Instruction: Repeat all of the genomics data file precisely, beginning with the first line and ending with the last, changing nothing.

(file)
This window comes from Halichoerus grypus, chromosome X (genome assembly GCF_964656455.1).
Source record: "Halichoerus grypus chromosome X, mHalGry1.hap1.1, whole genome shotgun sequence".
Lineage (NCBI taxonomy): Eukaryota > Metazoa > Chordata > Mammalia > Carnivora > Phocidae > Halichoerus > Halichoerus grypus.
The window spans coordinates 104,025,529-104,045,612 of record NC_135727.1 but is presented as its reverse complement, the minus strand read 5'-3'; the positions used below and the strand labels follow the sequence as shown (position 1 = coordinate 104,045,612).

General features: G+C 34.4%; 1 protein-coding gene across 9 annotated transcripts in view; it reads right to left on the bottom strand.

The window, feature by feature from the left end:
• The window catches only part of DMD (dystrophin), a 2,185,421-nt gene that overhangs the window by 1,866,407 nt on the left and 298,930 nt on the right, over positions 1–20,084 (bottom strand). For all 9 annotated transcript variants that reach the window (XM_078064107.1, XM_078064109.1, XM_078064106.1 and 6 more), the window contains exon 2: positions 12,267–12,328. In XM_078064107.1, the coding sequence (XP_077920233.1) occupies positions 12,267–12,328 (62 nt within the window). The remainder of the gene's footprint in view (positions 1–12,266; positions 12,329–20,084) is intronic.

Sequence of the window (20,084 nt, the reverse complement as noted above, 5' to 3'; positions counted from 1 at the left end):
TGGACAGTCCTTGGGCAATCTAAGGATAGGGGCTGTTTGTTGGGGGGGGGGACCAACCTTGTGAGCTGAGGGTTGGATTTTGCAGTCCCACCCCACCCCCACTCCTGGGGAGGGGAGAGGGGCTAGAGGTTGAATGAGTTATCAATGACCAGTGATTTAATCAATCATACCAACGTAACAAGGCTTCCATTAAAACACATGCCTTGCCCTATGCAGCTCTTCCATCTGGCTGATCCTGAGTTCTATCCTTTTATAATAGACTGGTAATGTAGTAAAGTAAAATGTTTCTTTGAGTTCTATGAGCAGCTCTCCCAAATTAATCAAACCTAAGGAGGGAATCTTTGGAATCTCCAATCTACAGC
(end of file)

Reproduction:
This window comes from Halichoerus grypus, chromosome X (genome assembly GCF_964656455.1).
Source record: "Halichoerus grypus chromosome X, mHalGry1.hap1.1, whole genome shotgun sequence".
Lineage (NCBI taxonomy): Eukaryota > Metazoa > Chordata > Mammalia > Carnivora > Phocidae > Halichoerus > Halichoerus grypus.
The window spans coordinates 104,025,529-104,045,612 of record NC_135727.1 but is presented as its reverse complement, the minus strand read 5'-3'; the positions used below and the strand labels follow the sequence as shown (position 1 = coordinate 104,045,612).

General features: G+C 34.4%; 1 protein-coding gene across 9 annotated transcripts in view; it reads right to left on the bottom strand.

The window, feature by feature from the left end:
• The window catches only part of DMD (dystrophin), a 2,185,421-nt gene that overhangs the window by 1,866,407 nt on the left and 298,930 nt on the right, over positions 1–20,084 (bottom strand). For all 9 annotated transcript variants that reach the window (XM_078064107.1, XM_078064109.1, XM_078064106.1 and 6 more), the window contains exon 2: positions 12,267–12,328. In XM_078064107.1, the coding sequence (XP_077920233.1) occupies positions 12,267–12,328 (62 nt within the window). The remainder of the gene's footprint in view (positions 1–12,266; positions 12,329–20,084) is intronic.

Sequence of the window (20,084 nt, the reverse complement as noted above, 5' to 3'; positions counted from 1 at the left end):
TGGACAGTCCTTGGGCAATCTAAGGATAGGGGCTGTTTGTTGGGGGGGGGGACCAACCTTGTGAGCTGAGGGTTGGATTTTGCAGTCCCACCCCACCCCCACTCCTGGGGAGGGGAGAGGGGCTAGAGGTTGAATGAGTTATCAATGACCAGTGATTTAATCAATCATACCAACGTAACAAGGCTTCCATTAAAACACATGCCTTGCCCTATGCAGCTCTTCCATCTGGCTGATCCTGAGTTCTATCCTTTTATAATAGACTGGTAATGTAGTAAAGTAAAATGTTTCTTTGAGTTCTATGAGCAGCTCTCCCAAATTAATCAAACCTAAGGAGGGAATCTTTGGAATCTCCAATCTACAGC